Brian was a Fellow in our spring cohort who landed a job with one of our hiring partners, Capital One, after completing his postdoc at Columbia and NYU.
Tell us about your background. How did it set you up to be a great Data Scientist?
My background is in computational astrophysics and numerical relativity. I did my Ph.D. work at the University of Illinois at Urbana Champaign, then went on to a postdoc at Columbia and NYU. For my research I was performing large scale simulations of accretion disks around black holes. These simulations are performed on supercomputers and generate very large data sets. In working with this data, I developed specific skills which carry over directly to data science. However, I think the experience I gained in approaching problems scientifically, thinking critically, and using data to communicate a story clearly was the most valuable.
What do you think you got out of The Data Incubator?
The most valuable thing I got out of The Data Incubator was the ability to meet people from industry through the partner panels and happy hours. For me this served two purposes. First, it was an extremely efficient way to do a lot of networking in a short amount of time, which greatly increases the chance of finding a job. It is much easier to initiate a dialogue with a hiring partner if you have already met someone from the company in person.
Second, I learned a lot about the landscape of the industry, which helped me figure out what I was looking for in a job. Over the course of the program, I was introduced to companies that weren’t on my radar and found myself very interested in them. Once you are in The Data Incubator program, there are too many partner companies on the list to be able to seriously pursue them all. You have to know what you are looking for in order to focus your efforts, and I definitely gained that focus over the course of the program.
What advice would you give to someone who is applying for The Data Incubator, particularly someone with your background?
If you have my specific background, you may be experienced with data analysis and programming in general, but lack expertise in machine learning. I found the Data Science Specialization and Andrew Ng’s machine learning course, both on Coursera, to be quite useful for filling in gaps. It also doesn’t hurt to make a nice personal website where you can show off some work you have done related to data science. When filling out the actual application, I also tried to make it clear that I had a genuine enthusiasm for leaving academia and pursuing a new career. Also, try to use Python as much as possible.
What is your favorite thing you learned at The Data Incubator?
I think my favorite thing I learned was natural language processing techniques. As an astrophysicist, I had never really worked with text before at all, so this was very new to me. Between Michael’s lectures and the mini projects, I learned a lot, and it really helped me improve my Super Bowl project. It also came in handy when I was working on challenge projects in the interview process.
Could you tell us about your Data Incubator Capstone project?
For my project, I analyzed Twitter data collected during the Super Bowl. For anyone looking to complete a fun data project, I highly recommend Twitter. It is a relatively easy way to get a large, rich dataset in a short period of time. Once I had obtained the data through the streaming API, I did a few different things.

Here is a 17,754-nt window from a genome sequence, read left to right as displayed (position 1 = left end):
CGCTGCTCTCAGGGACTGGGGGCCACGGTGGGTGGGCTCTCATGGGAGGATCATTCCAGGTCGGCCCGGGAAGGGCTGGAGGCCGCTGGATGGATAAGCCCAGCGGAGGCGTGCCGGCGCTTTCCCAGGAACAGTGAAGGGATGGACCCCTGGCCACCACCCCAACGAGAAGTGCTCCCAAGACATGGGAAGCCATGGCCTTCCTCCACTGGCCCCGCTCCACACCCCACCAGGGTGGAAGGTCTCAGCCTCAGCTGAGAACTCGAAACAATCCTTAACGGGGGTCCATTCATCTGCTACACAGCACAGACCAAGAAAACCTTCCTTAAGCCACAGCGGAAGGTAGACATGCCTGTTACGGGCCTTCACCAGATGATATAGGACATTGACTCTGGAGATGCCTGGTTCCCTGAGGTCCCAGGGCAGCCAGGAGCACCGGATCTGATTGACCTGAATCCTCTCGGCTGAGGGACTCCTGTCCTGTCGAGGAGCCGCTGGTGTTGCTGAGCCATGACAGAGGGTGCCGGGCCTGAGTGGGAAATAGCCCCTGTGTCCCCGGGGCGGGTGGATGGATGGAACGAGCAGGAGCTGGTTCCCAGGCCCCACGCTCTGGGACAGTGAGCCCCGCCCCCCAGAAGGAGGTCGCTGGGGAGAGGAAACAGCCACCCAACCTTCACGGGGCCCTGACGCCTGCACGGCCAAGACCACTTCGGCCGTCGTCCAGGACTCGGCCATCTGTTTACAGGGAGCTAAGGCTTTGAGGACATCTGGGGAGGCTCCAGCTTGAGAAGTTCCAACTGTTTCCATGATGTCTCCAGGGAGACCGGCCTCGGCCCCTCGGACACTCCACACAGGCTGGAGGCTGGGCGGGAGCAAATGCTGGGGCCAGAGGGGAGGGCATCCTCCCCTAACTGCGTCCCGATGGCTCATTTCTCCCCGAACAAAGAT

I was able to identify clusters of tweets that occur near the same time, contain keywords related to the same team, and contain either the word “touchdown” or “field goal.” This allows one to accurately find the final score of the game using only the contents of the Twitter stream. These clusters can also be used to estimate the time when touchdowns or field goals occur.
I also used the K-means clustering algorithm along with Natural Language Processing techniques to divide the tweets into three clusters based on the frequency of popular words in each tweet. Each of the clusters are well delineated, and we can use the dominant words in each cluster to see that they represent tweets about the Seahawks or Patriots, tweets about the commercials, and tweets about Katy Perry and the halftime show. Moreover, histograms in time for each cluster demonstrate that in the first quarter, viewer attention is roughly split between the game itself and the commercials, but attention shifts to the commercials in the second quarter. When the halftime show starts, attention shifts dramatically to Katy Perry and the halftime show, and continues to dominate the rest of the game, with the exception of a spike at 145 minutes when the Seahawks score, and at the very end of the game. From this, we can conclude that commercials airing in the second quarter are most likely to hold viewers’ attention and should be worth more.
I also used a “bag of words” model to estimate how positive or negative tweets about a given brand were. I do this to compute a measure of the Twitter audience’s response to fifteen of the most-tweeted commercials. I then compare this with ratings computed by survey and published by USA Today, and find a significant correlation. Of course, the Twitter sentiment score has the advantage of being available in real time.
For a slightly more detailed writeup, please visit superbowl.brianfarris.me.
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